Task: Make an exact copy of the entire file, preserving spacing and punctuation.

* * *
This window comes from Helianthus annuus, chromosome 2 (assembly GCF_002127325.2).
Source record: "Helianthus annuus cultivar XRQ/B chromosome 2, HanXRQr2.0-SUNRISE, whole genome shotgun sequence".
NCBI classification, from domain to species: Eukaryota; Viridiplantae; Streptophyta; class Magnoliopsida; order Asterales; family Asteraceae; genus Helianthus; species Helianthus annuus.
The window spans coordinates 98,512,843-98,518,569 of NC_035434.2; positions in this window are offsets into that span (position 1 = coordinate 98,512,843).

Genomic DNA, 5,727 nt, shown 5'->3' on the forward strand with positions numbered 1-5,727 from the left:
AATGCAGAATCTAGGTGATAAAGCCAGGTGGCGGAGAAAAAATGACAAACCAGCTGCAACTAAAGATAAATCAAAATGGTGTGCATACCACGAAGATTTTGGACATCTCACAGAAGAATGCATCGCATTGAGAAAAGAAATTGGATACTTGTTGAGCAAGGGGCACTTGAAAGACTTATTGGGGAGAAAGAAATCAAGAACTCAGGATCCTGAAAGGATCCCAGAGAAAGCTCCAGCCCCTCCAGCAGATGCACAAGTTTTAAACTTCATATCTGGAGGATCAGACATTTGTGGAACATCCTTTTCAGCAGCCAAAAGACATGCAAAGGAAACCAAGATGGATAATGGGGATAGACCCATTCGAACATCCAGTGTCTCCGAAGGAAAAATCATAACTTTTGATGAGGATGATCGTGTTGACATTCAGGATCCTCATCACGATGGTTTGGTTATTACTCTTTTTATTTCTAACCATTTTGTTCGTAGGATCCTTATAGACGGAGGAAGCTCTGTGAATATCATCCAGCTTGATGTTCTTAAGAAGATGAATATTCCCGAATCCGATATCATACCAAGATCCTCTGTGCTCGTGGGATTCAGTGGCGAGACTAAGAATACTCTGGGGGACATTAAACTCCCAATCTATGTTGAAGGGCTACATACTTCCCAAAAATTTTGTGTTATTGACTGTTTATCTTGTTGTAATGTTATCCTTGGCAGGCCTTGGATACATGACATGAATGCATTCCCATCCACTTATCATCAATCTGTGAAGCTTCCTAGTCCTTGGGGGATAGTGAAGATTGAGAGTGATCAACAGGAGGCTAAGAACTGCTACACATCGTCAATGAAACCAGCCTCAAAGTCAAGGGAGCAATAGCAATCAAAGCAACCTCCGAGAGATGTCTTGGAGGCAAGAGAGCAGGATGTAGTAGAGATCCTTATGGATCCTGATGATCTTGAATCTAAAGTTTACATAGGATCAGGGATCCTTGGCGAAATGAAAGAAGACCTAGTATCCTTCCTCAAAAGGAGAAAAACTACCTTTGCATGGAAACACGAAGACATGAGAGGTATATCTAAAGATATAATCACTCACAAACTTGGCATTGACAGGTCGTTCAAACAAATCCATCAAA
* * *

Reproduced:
This window comes from Helianthus annuus, chromosome 2 (assembly GCF_002127325.2).
Source record: "Helianthus annuus cultivar XRQ/B chromosome 2, HanXRQr2.0-SUNRISE, whole genome shotgun sequence".
NCBI classification, from domain to species: Eukaryota; Viridiplantae; Streptophyta; class Magnoliopsida; order Asterales; family Asteraceae; genus Helianthus; species Helianthus annuus.
The window spans coordinates 98,512,843-98,518,569 of NC_035434.2; positions in this window are offsets into that span (position 1 = coordinate 98,512,843).

Genomic DNA, 5,727 nt, shown 5'->3' on the forward strand with positions numbered 1-5,727 from the left:
AATGCAGAATCTAGGTGATAAAGCCAGGTGGCGGAGAAAAAATGACAAACCAGCTGCAACTAAAGATAAATCAAAATGGTGTGCATACCACGAAGATTTTGGACATCTCACAGAAGAATGCATCGCATTGAGAAAAGAAATTGGATACTTGTTGAGCAAGGGGCACTTGAAAGACTTATTGGGGAGAAAGAAATCAAGAACTCAGGATCCTGAAAGGATCCCAGAGAAAGCTCCAGCCCCTCCAGCAGATGCACAAGTTTTAAACTTCATATCTGGAGGATCAGACATTTGTGGAACATCCTTTTCAGCAGCCAAAAGACATGCAAAGGAAACCAAGATGGATAATGGGGATAGACCCATTCGAACATCCAGTGTCTCCGAAGGAAAAATCATAACTTTTGATGAGGATGATCGTGTTGACATTCAGGATCCTCATCACGATGGTTTGGTTATTACTCTTTTTATTTCTAACCATTTTGTTCGTAGGATCCTTATAGACGGAGGAAGCTCTGTGAATATCATCCAGCTTGATGTTCTTAAGAAGATGAATATTCCCGAATCCGATATCATACCAAGATCCTCTGTGCTCGTGGGATTCAGTGGCGAGACTAAGAATACTCTGGGGGACATTAAACTCCCAATCTATGTTGAAGGGCTACATACTTCCCAAAAATTTTGTGTTATTGACTGTTTATCTTGTTGTAATGTTATCCTTGGCAGGCCTTGGATACATGACATGAATGCATTCCCATCCACTTATCATCAATCTGTGAAGCTTCCTAGTCCTTGGGGGATAGTGAAGATTGAGAGTGATCAACAGGAGGCTAAGAACTGCTACACATCGTCAATGAAACCAGCCTCAAAGTCAAGGGAGCAATAGCAATCAAAGCAACCTCCGAGAGATGTCTTGGAGGCAAGAGAGCAGGATGTAGTAGAGATCCTTATGGATCCTGATGATCTTGAATCTAAAGTTTACATAGGATCAGGGATCCTTGGCGAAATGAAAGAAGACCTAGTATCCTTCCTCAAAAGGAGAAAAACTACCTTTGCATGGAAACACGAAGACATGAGAGGTATATCTAAAGATATAATCACTCACAAACTTGGCATTGACAGGTCGTTCAAACAAATCCATCAAA